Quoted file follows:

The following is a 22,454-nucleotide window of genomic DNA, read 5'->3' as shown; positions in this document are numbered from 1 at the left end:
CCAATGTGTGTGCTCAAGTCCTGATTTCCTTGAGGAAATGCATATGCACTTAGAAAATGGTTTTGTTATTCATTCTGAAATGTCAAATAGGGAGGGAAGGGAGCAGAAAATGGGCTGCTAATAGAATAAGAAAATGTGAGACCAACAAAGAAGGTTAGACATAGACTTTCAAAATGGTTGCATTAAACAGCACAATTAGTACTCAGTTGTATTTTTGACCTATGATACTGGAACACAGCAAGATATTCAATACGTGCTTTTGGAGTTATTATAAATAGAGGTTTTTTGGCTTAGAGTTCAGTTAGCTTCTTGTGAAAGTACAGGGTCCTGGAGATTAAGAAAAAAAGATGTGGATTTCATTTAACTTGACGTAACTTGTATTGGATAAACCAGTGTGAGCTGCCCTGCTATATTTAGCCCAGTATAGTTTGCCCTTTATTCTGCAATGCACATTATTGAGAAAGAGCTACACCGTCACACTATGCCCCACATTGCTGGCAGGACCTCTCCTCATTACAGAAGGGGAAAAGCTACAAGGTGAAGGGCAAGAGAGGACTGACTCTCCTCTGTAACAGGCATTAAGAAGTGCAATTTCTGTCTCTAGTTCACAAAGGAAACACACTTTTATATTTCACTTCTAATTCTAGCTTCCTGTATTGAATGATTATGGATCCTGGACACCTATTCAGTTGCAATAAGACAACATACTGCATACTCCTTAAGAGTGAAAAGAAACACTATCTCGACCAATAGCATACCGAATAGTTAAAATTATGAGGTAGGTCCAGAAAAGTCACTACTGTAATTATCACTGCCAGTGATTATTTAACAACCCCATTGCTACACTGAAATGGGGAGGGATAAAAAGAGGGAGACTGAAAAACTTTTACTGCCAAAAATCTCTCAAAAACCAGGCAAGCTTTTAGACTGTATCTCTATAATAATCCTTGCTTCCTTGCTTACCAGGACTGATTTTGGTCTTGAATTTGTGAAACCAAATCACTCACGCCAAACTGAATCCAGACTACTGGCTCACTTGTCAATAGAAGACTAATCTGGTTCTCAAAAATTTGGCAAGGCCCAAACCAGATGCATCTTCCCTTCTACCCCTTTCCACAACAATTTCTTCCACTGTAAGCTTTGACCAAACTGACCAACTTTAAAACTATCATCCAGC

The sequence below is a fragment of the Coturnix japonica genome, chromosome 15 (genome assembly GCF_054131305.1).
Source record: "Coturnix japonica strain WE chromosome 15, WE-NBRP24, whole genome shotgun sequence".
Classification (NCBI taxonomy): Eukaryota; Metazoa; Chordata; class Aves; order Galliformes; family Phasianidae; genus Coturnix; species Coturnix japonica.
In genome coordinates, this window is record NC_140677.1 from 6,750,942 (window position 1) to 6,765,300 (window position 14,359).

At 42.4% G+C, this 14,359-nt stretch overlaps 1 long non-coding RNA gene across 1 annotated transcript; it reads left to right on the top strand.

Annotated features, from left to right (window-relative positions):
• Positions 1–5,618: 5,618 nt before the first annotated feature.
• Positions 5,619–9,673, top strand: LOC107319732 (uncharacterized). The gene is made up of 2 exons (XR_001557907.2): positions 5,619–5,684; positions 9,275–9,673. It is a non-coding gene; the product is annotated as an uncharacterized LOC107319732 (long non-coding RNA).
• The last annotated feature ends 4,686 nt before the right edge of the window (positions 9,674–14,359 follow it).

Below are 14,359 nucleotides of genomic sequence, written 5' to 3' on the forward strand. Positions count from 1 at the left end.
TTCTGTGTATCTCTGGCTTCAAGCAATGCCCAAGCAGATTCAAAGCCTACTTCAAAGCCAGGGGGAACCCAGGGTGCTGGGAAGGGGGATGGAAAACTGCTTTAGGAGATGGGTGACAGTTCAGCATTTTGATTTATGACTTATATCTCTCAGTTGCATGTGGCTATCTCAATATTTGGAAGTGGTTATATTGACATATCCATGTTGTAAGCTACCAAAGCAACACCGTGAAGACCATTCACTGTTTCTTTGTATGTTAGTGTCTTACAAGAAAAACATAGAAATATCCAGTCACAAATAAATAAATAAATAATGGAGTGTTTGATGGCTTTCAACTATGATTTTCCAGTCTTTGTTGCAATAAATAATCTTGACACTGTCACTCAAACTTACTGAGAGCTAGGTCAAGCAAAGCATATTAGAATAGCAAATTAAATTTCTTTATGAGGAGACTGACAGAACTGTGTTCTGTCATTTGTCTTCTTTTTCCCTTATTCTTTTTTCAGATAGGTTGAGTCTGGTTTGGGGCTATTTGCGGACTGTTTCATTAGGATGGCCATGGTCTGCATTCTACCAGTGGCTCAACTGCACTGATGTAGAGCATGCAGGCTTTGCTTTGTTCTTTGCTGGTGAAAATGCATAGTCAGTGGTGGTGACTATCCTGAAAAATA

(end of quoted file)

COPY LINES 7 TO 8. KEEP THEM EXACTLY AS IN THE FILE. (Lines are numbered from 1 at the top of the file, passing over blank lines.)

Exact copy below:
At 42.4% G+C, this 14,359-nt stretch overlaps 1 long non-coding RNA gene across 1 annotated transcript; it reads left to right on the top strand.

Annotated features, from left to right (window-relative positions):